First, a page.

* Princeton hosts Duquesne tonight in the CBI. It's the Tigers first postseason game since 2004. Ryan Feldman will be there covering for The Trentonian. The Dukes will be without their second leading scorer, forward Bill Clark, who coach Ron Everhart suspended for "conduct deemed unacceptable to the team."

Jackson, Johnson leaving Rider

Two Rider players -- sophomore forward Jermaine Jackson and freshman point guard Carl Johnson -- have decided to leave the program, coach Tommy Dempsey said Wednesday. Dempsey said both players wanted to move to schools where they could get more playing time.

Jackson, highly regarded as a high school prospect in Reading, Pa., had a disappointing and at times troubling career at Rider. In 50 games, he averaged 1.8 points and 11.8 minutes, going from an occasional starter to a seldom-used reserve. In Rider's last six games, he played only once -- for two minutes in a blowout loss to Siena on Feb. 26.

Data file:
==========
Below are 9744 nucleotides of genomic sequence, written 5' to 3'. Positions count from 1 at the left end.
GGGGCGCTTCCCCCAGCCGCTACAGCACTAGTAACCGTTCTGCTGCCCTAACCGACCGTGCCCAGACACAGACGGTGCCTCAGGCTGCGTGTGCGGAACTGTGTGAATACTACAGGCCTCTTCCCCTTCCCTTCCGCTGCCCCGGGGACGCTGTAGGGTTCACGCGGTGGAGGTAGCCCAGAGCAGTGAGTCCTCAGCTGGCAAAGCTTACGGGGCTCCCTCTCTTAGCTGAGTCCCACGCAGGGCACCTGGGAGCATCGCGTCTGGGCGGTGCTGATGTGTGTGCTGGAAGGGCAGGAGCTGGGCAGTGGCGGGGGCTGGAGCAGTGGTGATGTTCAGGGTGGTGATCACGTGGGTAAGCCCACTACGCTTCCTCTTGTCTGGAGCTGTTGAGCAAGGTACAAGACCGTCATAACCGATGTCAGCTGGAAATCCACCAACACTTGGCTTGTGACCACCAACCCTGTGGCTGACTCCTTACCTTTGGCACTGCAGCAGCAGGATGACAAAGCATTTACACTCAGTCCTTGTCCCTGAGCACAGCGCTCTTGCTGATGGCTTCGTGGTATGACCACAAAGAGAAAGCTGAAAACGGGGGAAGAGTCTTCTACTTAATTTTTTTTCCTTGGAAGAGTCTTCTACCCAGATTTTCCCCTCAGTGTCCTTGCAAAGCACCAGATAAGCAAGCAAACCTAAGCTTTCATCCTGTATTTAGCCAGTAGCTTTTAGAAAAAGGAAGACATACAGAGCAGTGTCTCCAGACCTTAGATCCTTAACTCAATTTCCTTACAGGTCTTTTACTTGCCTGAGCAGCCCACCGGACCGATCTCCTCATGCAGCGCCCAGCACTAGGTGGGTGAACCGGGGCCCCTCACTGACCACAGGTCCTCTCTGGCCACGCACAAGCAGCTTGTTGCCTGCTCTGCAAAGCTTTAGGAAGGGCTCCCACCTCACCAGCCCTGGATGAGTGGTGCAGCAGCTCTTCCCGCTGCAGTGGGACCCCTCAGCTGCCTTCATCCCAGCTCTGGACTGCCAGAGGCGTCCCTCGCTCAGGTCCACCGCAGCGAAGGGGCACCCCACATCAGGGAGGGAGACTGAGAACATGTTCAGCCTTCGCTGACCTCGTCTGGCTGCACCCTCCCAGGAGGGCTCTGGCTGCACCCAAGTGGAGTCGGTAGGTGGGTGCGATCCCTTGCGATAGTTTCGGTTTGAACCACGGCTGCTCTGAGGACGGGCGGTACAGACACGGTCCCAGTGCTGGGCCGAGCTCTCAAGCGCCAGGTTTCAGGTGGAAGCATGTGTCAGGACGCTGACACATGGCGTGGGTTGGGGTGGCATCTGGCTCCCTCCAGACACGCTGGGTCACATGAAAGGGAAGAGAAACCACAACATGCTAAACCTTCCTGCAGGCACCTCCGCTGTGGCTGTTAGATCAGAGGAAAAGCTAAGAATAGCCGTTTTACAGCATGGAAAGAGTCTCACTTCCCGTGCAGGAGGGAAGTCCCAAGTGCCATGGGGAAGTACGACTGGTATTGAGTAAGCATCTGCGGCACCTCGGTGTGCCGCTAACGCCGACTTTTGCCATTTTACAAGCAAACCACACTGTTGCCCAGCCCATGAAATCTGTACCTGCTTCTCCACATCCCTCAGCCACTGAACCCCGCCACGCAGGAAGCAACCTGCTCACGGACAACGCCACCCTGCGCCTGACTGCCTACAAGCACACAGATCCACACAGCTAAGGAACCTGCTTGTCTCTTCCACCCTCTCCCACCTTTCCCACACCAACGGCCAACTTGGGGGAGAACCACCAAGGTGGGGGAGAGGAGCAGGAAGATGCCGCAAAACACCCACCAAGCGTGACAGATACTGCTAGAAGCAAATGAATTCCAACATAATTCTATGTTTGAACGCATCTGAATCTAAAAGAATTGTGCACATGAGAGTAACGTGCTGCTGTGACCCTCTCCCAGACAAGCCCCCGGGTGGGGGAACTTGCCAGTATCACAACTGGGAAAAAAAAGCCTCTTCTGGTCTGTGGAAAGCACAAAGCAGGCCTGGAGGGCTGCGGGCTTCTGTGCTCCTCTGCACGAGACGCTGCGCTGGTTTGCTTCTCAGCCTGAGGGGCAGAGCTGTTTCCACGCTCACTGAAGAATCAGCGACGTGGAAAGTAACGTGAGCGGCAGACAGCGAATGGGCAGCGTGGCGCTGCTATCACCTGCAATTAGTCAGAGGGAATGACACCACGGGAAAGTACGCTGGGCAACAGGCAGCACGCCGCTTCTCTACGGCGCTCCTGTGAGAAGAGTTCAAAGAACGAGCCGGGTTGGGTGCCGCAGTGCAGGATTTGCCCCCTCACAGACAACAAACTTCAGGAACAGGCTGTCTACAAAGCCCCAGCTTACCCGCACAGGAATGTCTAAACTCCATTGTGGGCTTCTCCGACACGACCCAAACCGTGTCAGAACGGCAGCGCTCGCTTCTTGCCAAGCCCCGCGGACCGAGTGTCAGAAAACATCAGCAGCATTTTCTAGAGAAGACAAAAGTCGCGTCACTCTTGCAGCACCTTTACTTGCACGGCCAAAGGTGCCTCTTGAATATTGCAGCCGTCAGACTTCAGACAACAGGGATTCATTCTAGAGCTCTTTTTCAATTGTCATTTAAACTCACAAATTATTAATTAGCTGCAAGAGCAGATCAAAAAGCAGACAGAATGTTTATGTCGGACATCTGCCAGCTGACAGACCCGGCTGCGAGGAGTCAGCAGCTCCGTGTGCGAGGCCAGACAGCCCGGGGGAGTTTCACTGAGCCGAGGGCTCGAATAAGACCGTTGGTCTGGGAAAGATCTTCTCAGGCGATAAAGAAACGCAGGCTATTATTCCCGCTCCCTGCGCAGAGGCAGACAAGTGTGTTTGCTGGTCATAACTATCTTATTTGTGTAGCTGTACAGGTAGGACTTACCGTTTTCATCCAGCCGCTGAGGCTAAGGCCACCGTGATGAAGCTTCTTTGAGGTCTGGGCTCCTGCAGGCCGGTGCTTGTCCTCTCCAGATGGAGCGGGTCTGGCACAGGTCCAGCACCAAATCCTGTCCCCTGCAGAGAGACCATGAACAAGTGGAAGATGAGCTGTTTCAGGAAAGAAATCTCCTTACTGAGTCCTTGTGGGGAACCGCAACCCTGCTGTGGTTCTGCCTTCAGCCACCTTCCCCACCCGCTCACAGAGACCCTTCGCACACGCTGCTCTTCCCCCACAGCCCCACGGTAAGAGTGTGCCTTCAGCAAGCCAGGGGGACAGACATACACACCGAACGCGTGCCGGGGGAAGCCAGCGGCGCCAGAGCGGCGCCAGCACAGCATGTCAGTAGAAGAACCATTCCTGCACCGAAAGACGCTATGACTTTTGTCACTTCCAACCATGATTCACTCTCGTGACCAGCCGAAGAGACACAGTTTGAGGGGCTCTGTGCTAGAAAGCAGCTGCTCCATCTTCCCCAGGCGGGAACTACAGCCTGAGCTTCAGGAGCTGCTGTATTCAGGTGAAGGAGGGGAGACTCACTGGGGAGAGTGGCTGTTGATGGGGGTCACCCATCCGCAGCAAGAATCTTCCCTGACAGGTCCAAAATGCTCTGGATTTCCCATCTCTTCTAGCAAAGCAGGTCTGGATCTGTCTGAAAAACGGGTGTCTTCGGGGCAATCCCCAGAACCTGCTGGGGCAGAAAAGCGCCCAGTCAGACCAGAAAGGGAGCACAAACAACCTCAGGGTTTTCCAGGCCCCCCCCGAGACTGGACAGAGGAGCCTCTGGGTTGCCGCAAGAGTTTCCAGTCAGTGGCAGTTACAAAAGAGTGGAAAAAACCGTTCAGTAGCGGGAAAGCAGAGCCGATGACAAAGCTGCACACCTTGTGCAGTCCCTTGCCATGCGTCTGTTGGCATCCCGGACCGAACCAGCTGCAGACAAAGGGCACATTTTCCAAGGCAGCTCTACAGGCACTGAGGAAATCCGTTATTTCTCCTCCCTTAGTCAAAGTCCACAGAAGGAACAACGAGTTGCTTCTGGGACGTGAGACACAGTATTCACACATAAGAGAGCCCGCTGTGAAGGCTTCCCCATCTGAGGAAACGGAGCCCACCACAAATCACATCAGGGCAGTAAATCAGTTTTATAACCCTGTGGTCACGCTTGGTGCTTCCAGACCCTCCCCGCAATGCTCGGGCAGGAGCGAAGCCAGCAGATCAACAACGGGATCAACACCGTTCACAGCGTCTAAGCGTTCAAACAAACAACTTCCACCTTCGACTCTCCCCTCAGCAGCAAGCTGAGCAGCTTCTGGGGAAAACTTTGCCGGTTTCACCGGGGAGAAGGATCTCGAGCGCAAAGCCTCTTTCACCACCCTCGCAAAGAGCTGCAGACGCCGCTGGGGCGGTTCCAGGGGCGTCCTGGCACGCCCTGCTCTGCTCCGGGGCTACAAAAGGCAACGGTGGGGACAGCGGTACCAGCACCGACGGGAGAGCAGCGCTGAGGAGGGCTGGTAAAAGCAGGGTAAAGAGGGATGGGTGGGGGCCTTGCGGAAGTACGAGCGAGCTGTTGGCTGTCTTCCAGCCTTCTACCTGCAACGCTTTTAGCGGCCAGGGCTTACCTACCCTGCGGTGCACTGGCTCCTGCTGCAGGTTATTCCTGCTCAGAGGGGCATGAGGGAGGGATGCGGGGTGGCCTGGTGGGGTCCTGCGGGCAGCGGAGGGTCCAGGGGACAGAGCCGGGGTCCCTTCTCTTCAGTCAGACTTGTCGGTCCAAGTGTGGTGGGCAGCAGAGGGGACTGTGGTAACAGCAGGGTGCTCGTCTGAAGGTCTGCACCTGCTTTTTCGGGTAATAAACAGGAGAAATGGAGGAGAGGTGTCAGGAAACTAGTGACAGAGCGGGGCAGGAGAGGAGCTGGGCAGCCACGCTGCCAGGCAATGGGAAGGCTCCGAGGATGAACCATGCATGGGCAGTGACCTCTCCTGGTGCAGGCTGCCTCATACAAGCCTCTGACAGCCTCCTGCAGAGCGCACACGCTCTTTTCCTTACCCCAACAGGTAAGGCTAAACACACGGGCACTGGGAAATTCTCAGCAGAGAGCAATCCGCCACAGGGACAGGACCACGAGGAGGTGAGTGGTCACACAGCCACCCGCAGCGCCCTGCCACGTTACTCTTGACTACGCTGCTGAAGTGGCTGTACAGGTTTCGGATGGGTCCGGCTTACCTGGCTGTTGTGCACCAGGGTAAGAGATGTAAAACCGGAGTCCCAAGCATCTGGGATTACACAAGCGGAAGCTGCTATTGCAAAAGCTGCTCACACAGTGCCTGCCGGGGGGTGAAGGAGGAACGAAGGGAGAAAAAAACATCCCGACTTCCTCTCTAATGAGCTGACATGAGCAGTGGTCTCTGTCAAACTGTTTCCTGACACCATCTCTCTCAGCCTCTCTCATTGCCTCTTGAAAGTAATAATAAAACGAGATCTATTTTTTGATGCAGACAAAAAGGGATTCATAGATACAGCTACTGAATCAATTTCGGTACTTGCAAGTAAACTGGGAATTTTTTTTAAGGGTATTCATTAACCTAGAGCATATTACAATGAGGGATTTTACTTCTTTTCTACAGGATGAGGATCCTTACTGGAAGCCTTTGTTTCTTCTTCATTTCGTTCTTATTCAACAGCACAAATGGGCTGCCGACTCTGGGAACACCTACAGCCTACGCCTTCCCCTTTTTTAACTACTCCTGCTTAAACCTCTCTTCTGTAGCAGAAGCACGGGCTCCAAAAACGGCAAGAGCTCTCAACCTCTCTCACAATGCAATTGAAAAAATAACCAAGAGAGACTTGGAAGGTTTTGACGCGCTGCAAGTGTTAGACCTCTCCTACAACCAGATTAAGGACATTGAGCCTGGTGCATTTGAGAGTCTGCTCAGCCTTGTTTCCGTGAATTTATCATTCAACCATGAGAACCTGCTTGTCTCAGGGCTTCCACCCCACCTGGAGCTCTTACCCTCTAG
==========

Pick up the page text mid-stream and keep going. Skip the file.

After the game, Jackson criticized Rider's coaches on his Facebook page. A day later, backup center Robbie Myers was also critical of Dempsey, but Jackson and Myers dressed for the Broncs' MAAC tournament games against Saint Peter's and Siena.

Johnson, from Philadelphia via St. Thomas Moore Prep in Connecticut, signed with Rider after Matt Griffin opted to transfer to Boston University. He played in 22 games, averaging 1.3 points.

The departures leave Rider with two additional scholarships to fill. The Broncs have signed 6-foot-7 forward Danny Stewart to a letter of intent and secured a verbal commitment from 6-4 shooting guard Anthony Myles. DeShawn Mitchell, a 6-5 guard who sat out this season after transferring from UNLV, will also be eligible next year.

Tuesday, March 16, 2010

Live chat: Fairfield-George Mason

Programming notes

A couple things on the agenda:

*I'll be joining Tom Cleary, Ketih Connors and Chris Simmons again for a live chat during tonight's Fairfield-George Mason game. Unfortunately, none of us were able to make the trip to Virginia, but we'll have the webcast on and a chat both here and on The Mirror's sports blog.